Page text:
As for the second trade dress consideration regarding distinctiveness, the design of a product cannot be “inherently” distinctive, and thus “secondary meaning” (i.e., the commercial association of the product design with a specific source) must be shown. In contrast, product packaging—because consumers understand that packaging is often used to identify a product—can be “inherently” distinctive. In other words, although it isn’t true in every case, certain packaging can be so unique and readily identifiable with a particular source that further evidence of consumer recognition of the association between the packaging and the source does not need to be shown.
There are numerous examples of how trade dress comes up in the food and beverage world. For example, think about the Toblerone chocolate bar. The bar itself is the subject of several U.S. trademark registrations and had been the subject of a design patent. The classic Coca-Cola bottle shape is another example of packaging that can be the subject of both trade dress and design patent protections. In fact, sometimes companies choose to concentrate on protecting their packaging instead of the product itself. Recent examples include the candy maker, Sugarfina, which protects its bento-box like packaging, rather than its candies. Further, protectable packaging is not just limited to the outer protection of an individual item, but some shelf displays and cartons can also be subject to IP protection. For example, cardboard display cartons for candy bars and other products can be subject to both utility and design patents. Packaging may also be subject to copyright protection. Think about the beautiful designs of some beer or wine labels for instance.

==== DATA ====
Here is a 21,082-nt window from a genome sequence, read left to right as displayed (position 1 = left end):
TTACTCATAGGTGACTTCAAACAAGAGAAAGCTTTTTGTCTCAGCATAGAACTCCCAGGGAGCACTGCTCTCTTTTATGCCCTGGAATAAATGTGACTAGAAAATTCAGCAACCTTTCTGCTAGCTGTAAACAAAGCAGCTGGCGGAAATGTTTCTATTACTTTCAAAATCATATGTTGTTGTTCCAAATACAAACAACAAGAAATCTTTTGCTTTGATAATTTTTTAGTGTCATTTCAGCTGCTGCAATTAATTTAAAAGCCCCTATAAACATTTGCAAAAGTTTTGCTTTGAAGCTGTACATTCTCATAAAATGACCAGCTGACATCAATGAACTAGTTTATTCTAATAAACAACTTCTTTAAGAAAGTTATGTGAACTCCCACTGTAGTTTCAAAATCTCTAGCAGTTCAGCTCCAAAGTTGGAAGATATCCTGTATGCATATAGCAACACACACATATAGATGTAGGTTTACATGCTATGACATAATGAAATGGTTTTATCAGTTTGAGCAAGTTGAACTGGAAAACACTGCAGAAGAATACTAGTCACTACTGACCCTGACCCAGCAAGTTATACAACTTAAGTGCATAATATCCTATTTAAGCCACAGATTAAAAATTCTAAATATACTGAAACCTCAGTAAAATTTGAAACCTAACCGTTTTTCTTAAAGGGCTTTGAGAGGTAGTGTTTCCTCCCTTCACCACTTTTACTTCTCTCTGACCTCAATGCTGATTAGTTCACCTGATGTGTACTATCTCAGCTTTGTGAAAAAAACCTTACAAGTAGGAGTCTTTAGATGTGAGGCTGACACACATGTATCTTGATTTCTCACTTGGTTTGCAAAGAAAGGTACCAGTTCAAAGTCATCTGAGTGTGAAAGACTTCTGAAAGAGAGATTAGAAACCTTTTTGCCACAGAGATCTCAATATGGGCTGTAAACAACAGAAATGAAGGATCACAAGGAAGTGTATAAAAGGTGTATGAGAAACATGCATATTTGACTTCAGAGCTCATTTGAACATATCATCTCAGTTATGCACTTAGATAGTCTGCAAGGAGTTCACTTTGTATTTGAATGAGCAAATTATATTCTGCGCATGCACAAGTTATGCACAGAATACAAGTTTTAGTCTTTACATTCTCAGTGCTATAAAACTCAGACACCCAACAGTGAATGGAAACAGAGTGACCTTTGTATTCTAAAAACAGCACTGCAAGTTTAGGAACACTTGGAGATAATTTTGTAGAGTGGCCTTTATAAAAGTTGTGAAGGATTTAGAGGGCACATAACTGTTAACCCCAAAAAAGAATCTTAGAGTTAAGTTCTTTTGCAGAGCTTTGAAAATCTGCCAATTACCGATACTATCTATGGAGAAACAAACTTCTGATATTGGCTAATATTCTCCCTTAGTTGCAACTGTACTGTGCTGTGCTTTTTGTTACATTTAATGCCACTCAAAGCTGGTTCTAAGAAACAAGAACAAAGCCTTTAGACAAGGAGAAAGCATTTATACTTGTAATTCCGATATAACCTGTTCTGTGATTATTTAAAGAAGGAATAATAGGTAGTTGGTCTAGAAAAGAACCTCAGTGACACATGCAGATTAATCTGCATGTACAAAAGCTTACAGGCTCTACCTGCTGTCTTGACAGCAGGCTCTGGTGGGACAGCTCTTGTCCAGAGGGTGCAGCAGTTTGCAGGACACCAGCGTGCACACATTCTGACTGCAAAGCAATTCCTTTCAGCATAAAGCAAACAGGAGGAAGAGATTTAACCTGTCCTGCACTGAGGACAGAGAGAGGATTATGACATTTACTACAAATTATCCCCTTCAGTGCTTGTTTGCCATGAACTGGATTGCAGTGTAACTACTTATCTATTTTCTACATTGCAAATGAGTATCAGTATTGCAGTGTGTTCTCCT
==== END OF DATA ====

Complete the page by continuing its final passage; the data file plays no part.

The look and feel of a store, including menus, floor layout, décor and other items, can also be subject to trade dress protection, among other things. The famous Two Pesos v. Taco Cabana, 505 U.S. 763 (1992) decision, which upheld the finding that those aforementioned design elements were part of a restaurant’s protectable trade dress, is a perfect example of this. Under the overarching umbrella of a store’s look and design, there may be other individual items, such as menus, that are worthy of their own protection. For example, some restaurants have obtained trademark rights to the names of some of their dishes, and copyright protection for the overall design and wording of a menu, including the description of particular dishes.
IP protection for recipes (both the ingredients and the processes/methods for making food products) can be more difficult. A typical recipe will usually be considered a compilation of facts and thus not a creative work subject to copyright (although a cookbook—like a menu—can be subject to copyright protection). Recipes are also often not able to be the subject of a utility patent, although there are exceptions. For example, a number of years ago, a patent was issued on a substitute for fat and egg yolks in baked goods and today inventors are exploring engineered foods like beef and milk. While there are serious questions about whether these inventions would survive a patent eligibility analysis under 35 U.S.C. Section 101, these are the kinds of food inventions that might get within the ballpark. Indeed, the U.S. Patent and Trademark Office (USPTO) recently observed that recipes that have received utility patent protection tend to emanate more from a chemistry lab than a kitchen.